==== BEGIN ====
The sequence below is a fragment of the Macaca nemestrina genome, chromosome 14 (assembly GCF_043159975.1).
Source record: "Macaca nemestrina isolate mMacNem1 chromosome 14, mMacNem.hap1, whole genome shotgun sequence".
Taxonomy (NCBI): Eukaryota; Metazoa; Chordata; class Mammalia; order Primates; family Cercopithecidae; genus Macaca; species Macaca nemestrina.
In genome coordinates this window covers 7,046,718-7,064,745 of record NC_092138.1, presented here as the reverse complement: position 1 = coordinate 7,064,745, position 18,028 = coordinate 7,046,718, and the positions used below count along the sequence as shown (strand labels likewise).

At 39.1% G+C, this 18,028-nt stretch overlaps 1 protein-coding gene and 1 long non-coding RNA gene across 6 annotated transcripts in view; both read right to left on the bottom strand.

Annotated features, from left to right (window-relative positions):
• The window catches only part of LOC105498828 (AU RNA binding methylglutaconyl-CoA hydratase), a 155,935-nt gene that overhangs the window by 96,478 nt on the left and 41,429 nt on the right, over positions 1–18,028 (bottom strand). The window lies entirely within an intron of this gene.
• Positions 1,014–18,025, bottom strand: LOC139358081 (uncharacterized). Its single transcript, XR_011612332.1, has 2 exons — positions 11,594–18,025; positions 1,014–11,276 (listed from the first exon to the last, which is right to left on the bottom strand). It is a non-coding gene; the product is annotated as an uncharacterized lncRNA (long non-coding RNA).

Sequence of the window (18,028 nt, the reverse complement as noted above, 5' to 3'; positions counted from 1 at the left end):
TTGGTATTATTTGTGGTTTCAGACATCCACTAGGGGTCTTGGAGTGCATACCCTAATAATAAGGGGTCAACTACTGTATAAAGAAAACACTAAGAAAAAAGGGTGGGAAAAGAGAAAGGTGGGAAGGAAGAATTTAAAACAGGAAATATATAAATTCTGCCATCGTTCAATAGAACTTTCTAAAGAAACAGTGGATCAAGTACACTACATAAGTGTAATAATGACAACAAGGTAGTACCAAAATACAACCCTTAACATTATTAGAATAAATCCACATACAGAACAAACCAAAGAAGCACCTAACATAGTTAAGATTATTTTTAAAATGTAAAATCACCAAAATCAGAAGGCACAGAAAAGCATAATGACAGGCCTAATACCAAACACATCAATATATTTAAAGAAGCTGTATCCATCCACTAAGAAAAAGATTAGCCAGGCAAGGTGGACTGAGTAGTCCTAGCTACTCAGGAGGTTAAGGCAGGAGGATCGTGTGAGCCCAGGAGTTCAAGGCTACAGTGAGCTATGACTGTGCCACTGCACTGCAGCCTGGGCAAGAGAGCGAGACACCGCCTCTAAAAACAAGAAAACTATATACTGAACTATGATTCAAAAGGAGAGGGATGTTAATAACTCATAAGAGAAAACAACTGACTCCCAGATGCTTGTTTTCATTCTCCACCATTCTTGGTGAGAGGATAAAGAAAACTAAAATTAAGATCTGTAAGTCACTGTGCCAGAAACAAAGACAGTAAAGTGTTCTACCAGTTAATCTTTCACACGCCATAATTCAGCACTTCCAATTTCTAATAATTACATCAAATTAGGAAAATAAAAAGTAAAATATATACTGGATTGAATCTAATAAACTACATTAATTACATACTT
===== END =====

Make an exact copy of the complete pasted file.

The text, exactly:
The sequence below is a fragment of the Macaca nemestrina genome, chromosome 14 (assembly GCF_043159975.1).
Source record: "Macaca nemestrina isolate mMacNem1 chromosome 14, mMacNem.hap1, whole genome shotgun sequence".
Taxonomy (NCBI): Eukaryota; Metazoa; Chordata; class Mammalia; order Primates; family Cercopithecidae; genus Macaca; species Macaca nemestrina.
In genome coordinates this window covers 7,046,718-7,064,745 of record NC_092138.1, presented here as the reverse complement: position 1 = coordinate 7,064,745, position 18,028 = coordinate 7,046,718, and the positions used below count along the sequence as shown (strand labels likewise).

At 39.1% G+C, this 18,028-nt stretch overlaps 1 protein-coding gene and 1 long non-coding RNA gene across 6 annotated transcripts in view; both read right to left on the bottom strand.

Annotated features, from left to right (window-relative positions):
• The window catches only part of LOC105498828 (AU RNA binding methylglutaconyl-CoA hydratase), a 155,935-nt gene that overhangs the window by 96,478 nt on the left and 41,429 nt on the right, over positions 1–18,028 (bottom strand). The window lies entirely within an intron of this gene.
• Positions 1,014–18,025, bottom strand: LOC139358081 (uncharacterized). Its single transcript, XR_011612332.1, has 2 exons — positions 11,594–18,025; positions 1,014–11,276 (listed from the first exon to the last, which is right to left on the bottom strand). It is a non-coding gene; the product is annotated as an uncharacterized lncRNA (long non-coding RNA).

Sequence of the window (18,028 nt, the reverse complement as noted above, 5' to 3'; positions counted from 1 at the left end):
TTGGTATTATTTGTGGTTTCAGACATCCACTAGGGGTCTTGGAGTGCATACCCTAATAATAAGGGGTCAACTACTGTATAAAGAAAACACTAAGAAAAAAGGGTGGGAAAAGAGAAAGGTGGGAAGGAAGAATTTAAAACAGGAAATATATAAATTCTGCCATCGTTCAATAGAACTTTCTAAAGAAACAGTGGATCAAGTACACTACATAAGTGTAATAATGACAACAAGGTAGTACCAAAATACAACCCTTAACATTATTAGAATAAATCCACATACAGAACAAACCAAAGAAGCACCTAACATAGTTAAGATTATTTTTAAAATGTAAAATCACCAAAATCAGAAGGCACAGAAAAGCATAATGACAGGCCTAATACCAAACACATCAATATATTTAAAGAAGCTGTATCCATCCACTAAGAAAAAGATTAGCCAGGCAAGGTGGACTGAGTAGTCCTAGCTACTCAGGAGGTTAAGGCAGGAGGATCGTGTGAGCCCAGGAGTTCAAGGCTACAGTGAGCTATGACTGTGCCACTGCACTGCAGCCTGGGCAAGAGAGCGAGACACCGCCTCTAAAAACAAGAAAACTATATACTGAACTATGATTCAAAAGGAGAGGGATGTTAATAACTCATAAGAGAAAACAACTGACTCCCAGATGCTTGTTTTCATTCTCCACCATTCTTGGTGAGAGGATAAAGAAAACTAAAATTAAGATCTGTAAGTCACTGTGCCAGAAACAAAGACAGTAAAGTGTTCTACCAGTTAATCTTTCACACGCCATAATTCAGCACTTCCAATTTCTAATAATTACATCAAATTAGGAAAATAAAAAGTAAAATATATACTGGATTGAATCTAATAAACTACATTAATTACATACTT